Science proved a formidable ally this year, not only arming us with the weapons to subdue Covid but also providing the virtual networks through which scientific knowledge is shared and, ultimately, lives saved.
Direct Conversion has taken full advantage of the digital space, both as an exhibitor and presenter, continuing to advance its technology through discussion and debate with leading academics worldwide.
Last week, Dr York Haemisch, Director Medical and Research Markets, met online with experts in the field of solid-state radiation detection at Barcelona Techno Week 2021. His talk on Direct Conversion Photon Counting Detectors was watched by over 130 attendees.
Here, York reports back with the first of his weekly highlights from an impressive forum, at which images captured by Direct Conversion photon counting X-ray detectors drew a warm response from attendees. More highlights next week.
The week got off to a bracing start with an introduction to some fascinating new implementations of multi-layer tracker detectors in The Fundamentals of Interaction of Radiation with Matter, brought to us by Paula Collins and Francesc Salvat-Pujal.
Paula is CERN scientist who currently leads the LHCb Velo (Vertex Detector) project. She has previously worked on various aspects of the DELPHI detector.
A colleague of Paula’s at CERN, Francesc is an applied physicist, whose work includes the refinement and extension of low-energy hadron-nucleus interaction models in the general-purpose Monte Carlo simulation code FLUKA.
I had diaried Sami Vähänen’s talk on the subject of Sensors and Interconnects and Gabriel Pares’ presentation on 3D Interconnection for Tuesday and was not disappointed. Both talks added to Direct Conversion’s bank of knowledge on areas relevant to our development work in bump bonding, TSVs, interposers and stacking.
Sami is Chief Technology Officer and co-founder of Advacam Ltd with expertise in micro packaging of a variety of radiation sensor components with core competencies in flip chip based micro packaging and Through-Silicon Via (TSV) technologies. Gabriel Pares is from CEA Leti in Grenoble, where he is project manager at in the Laboratory of Packaging and 3D Integration, working on 2.5D/3D chip stacking, Silicon interposer, TSV integration as well as rebuilt wafer technologies and advanced packaging solutions. He holds 7 patents and he is the author of 17 publications in 3D integration and advanced packaging fields.
Frederico Faccio’s exploration of radiation induced damages and prevention/compensation technologies was of more direct relevance to particle detectors, but I booked in because there is interest for us in connection with high energy applications of our detectors.
Frederico’s extensive experience includes his role in the introduction of Hardness-By-Design (HBD) techniques for ASIC Design in High Energy Physics. He is also leader of the Microelectronics section at CERN. He has authored and co-authored more than 100 technical papers in journals and conference proceedings, receiving awards at the NSREC (Nuclear and Space Radiation Effects), RADECS (Radiation Effects on Components and Systems) and ECCE (Energy Conversion Congress and Exposition) conferences.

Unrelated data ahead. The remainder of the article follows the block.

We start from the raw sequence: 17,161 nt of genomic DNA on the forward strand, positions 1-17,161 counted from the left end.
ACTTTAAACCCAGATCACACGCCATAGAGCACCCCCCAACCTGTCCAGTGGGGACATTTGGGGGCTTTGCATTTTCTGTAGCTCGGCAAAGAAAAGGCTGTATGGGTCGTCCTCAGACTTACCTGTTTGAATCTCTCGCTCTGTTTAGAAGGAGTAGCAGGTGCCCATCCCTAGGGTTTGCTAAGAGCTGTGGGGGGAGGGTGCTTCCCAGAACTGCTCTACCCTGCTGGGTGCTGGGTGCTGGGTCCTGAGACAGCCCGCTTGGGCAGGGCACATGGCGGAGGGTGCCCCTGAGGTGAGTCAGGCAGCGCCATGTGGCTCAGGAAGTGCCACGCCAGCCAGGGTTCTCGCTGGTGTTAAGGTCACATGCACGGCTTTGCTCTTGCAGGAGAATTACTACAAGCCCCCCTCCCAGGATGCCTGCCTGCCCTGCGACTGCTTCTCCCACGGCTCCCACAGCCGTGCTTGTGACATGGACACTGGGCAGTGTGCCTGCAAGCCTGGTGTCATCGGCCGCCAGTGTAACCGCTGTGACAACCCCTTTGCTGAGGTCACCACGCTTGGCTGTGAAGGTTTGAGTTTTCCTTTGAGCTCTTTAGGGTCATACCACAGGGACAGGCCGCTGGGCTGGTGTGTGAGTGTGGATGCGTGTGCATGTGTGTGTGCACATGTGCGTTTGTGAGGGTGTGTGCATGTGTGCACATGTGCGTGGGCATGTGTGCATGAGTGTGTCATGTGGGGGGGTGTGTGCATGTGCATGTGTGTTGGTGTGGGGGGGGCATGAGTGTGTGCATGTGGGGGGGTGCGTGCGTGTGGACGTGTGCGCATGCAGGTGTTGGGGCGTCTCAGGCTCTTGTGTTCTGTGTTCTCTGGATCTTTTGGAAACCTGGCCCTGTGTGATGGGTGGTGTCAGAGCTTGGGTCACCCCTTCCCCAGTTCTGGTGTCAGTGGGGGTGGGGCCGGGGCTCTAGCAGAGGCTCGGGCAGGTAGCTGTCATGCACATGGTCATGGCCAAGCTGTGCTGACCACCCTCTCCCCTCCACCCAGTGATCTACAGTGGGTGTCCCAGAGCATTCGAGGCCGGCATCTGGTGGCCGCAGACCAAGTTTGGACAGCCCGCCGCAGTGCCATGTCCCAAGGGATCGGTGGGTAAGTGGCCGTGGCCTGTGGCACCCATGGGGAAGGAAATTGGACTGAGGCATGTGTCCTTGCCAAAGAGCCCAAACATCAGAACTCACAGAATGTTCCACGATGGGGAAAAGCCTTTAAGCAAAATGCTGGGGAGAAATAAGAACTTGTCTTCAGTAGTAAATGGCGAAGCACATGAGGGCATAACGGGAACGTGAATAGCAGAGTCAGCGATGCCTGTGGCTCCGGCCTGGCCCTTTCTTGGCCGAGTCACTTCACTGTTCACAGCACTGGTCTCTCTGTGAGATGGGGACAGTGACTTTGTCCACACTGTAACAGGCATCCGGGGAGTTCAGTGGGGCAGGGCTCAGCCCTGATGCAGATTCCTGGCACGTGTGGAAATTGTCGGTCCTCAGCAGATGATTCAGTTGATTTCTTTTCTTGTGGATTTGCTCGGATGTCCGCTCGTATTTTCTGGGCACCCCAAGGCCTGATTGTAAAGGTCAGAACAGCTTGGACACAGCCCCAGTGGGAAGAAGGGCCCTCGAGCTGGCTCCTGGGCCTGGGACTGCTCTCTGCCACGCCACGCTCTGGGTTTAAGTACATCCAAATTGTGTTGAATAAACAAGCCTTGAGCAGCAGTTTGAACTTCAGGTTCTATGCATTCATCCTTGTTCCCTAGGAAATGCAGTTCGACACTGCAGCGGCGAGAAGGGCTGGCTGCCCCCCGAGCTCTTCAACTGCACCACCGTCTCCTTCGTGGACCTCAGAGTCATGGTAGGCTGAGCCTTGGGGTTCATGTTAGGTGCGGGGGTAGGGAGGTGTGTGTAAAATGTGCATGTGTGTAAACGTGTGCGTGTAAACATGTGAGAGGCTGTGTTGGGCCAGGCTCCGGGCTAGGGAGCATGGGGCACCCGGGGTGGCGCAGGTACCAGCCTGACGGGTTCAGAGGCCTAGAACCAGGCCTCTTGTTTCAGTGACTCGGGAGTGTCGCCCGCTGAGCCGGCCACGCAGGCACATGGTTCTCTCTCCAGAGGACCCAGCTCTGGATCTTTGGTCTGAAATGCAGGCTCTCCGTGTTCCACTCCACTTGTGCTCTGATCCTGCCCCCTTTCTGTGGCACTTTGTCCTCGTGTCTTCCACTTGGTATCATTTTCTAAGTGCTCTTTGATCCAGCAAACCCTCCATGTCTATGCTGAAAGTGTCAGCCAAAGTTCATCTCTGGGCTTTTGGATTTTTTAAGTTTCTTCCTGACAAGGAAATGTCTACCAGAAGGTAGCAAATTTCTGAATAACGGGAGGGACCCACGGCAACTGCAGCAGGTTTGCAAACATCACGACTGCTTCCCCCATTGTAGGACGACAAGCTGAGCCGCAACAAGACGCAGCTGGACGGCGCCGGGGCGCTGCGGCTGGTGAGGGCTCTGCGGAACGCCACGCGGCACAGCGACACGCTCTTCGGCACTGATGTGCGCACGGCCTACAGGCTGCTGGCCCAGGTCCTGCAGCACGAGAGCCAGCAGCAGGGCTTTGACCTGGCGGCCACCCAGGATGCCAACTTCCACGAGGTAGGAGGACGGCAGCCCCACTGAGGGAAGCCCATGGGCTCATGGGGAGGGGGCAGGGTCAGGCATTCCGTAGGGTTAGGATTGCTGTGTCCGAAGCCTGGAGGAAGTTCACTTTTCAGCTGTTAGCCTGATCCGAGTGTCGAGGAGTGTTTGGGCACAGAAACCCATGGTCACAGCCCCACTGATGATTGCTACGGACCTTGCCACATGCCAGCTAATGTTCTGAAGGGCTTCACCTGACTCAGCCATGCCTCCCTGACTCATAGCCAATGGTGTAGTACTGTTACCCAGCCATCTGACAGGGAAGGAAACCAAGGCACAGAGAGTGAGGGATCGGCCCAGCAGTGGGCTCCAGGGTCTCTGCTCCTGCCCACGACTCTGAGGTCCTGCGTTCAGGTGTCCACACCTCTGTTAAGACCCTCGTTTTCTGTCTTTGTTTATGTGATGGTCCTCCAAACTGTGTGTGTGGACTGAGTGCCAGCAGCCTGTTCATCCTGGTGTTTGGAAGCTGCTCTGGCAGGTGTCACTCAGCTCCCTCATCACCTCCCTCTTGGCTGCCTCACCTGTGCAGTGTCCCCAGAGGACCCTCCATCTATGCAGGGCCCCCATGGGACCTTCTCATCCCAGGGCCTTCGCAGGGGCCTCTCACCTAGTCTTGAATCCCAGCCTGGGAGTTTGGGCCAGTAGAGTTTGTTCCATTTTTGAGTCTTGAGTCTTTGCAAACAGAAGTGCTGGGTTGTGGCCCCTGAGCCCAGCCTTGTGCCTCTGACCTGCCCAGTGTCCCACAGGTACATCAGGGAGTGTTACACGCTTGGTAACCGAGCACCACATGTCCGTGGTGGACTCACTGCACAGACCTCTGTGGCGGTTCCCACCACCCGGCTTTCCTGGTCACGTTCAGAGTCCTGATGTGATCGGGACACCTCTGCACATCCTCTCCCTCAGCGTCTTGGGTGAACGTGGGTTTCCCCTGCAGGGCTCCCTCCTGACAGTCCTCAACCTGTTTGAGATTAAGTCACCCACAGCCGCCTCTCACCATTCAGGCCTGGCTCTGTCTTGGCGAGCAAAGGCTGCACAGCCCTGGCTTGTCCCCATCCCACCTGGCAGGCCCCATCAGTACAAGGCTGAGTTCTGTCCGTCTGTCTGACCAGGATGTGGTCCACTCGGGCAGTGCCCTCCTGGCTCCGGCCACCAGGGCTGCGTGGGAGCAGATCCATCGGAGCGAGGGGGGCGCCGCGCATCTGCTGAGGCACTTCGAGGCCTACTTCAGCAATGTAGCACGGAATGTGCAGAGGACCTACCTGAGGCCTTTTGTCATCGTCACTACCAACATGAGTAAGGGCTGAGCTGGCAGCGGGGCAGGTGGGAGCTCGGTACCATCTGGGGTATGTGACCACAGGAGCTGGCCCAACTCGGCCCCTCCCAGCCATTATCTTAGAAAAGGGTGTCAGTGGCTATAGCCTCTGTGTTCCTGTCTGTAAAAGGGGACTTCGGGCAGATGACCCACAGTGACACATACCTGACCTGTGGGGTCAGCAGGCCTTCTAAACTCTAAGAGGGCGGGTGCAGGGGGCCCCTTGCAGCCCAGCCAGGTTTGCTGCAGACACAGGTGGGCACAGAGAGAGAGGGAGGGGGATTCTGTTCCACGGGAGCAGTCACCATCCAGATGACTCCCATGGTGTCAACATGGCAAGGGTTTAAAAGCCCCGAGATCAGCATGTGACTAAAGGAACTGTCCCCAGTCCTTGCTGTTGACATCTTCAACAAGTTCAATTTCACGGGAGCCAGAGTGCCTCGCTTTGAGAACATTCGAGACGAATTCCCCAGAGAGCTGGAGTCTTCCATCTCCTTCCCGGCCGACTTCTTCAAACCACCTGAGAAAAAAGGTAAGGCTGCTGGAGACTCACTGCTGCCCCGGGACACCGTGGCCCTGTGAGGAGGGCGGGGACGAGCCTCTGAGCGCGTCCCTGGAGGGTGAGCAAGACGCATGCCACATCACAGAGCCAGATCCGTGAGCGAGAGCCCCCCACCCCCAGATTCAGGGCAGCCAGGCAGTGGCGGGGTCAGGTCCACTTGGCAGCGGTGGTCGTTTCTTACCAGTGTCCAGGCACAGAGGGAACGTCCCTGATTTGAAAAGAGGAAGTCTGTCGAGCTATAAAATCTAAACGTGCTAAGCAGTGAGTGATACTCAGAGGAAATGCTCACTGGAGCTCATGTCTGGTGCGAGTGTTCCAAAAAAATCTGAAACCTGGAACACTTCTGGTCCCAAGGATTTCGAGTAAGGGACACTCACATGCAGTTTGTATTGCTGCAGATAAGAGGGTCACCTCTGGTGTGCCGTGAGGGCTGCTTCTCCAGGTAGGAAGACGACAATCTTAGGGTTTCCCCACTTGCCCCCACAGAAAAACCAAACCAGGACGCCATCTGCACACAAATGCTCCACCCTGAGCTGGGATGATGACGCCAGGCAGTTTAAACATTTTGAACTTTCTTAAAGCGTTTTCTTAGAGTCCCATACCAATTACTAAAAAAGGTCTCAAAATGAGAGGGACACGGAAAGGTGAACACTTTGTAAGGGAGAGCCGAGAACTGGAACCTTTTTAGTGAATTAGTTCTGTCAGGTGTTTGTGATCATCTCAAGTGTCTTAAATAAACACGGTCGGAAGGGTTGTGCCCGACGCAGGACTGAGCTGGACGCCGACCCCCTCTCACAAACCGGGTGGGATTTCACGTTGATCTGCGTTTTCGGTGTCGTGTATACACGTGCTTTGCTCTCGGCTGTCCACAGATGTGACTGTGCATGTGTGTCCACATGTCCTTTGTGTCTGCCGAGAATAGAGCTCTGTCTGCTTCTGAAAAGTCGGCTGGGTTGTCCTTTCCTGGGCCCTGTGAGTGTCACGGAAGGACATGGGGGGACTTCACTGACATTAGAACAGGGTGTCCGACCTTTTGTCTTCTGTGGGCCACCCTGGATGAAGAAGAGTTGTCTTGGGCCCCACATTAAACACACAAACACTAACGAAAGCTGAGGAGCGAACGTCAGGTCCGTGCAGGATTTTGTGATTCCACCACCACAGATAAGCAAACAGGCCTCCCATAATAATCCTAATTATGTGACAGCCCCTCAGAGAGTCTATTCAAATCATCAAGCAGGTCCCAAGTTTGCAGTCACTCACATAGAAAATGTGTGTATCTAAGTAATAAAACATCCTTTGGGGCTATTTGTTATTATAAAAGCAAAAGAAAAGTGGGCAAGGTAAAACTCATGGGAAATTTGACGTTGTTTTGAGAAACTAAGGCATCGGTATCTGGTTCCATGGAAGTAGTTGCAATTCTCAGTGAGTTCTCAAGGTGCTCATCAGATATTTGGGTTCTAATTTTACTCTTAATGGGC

In the afternoon, I was delighted by the reception of my talk on Direct Conversion Photon Counting Detectors. I presented a compelling video of a breast image captured using the Direct Conversion photon counting X-ray detector-based AB-CT scanner (courtesy of Dr Karsten Ridder). A large audience were clearly impressed, and I enjoyed responding to questions on an application that is making a difference to women’s lives.
Further questions centred on alternative materials to CdTe, which is used in our detectors and Direct Conversion’s future Pyxis platform.
The ease of working on Zoom made connectivity between participants effortless and I am promised further questions by email and chat over the coming weeks.
My day ended with Paul O’Connor on Pulse Processing and Pulse Shaping, both of which are relevant for the analog part of our ASICs.
Paul is a senior scientist and group leader in the Instrumentation Division at Brookhaven National Laboratory. His research interests involve low-noise signal processing systems for particle and astrophysics, photon science, medical imaging, and nuclear nonproliferation. He is a Member of the American Physical Society and Life Senior Member of the IEEE. He holds the Distinguished R&D and Outstanding Mentor awards from BNL, the Medal for Research Achievement from the Australian CSIRO, and the Howard Wheeler Award from the IEEE. Paul is author of about 150 publications and has 7 patents for microelectronic and detector technologies.”
R. Ballabriga Sune – organizer of Barcelona Techno Week and chief designer of hybrid detectors at CERN
M. Campbell – leader of the Medipix consortium for 20 years and ASIC designer at CERN
K. Taguchi – formerly CT developer at Toshiba, now at John’s Hopkins and one of the strongest proponents of PC-CT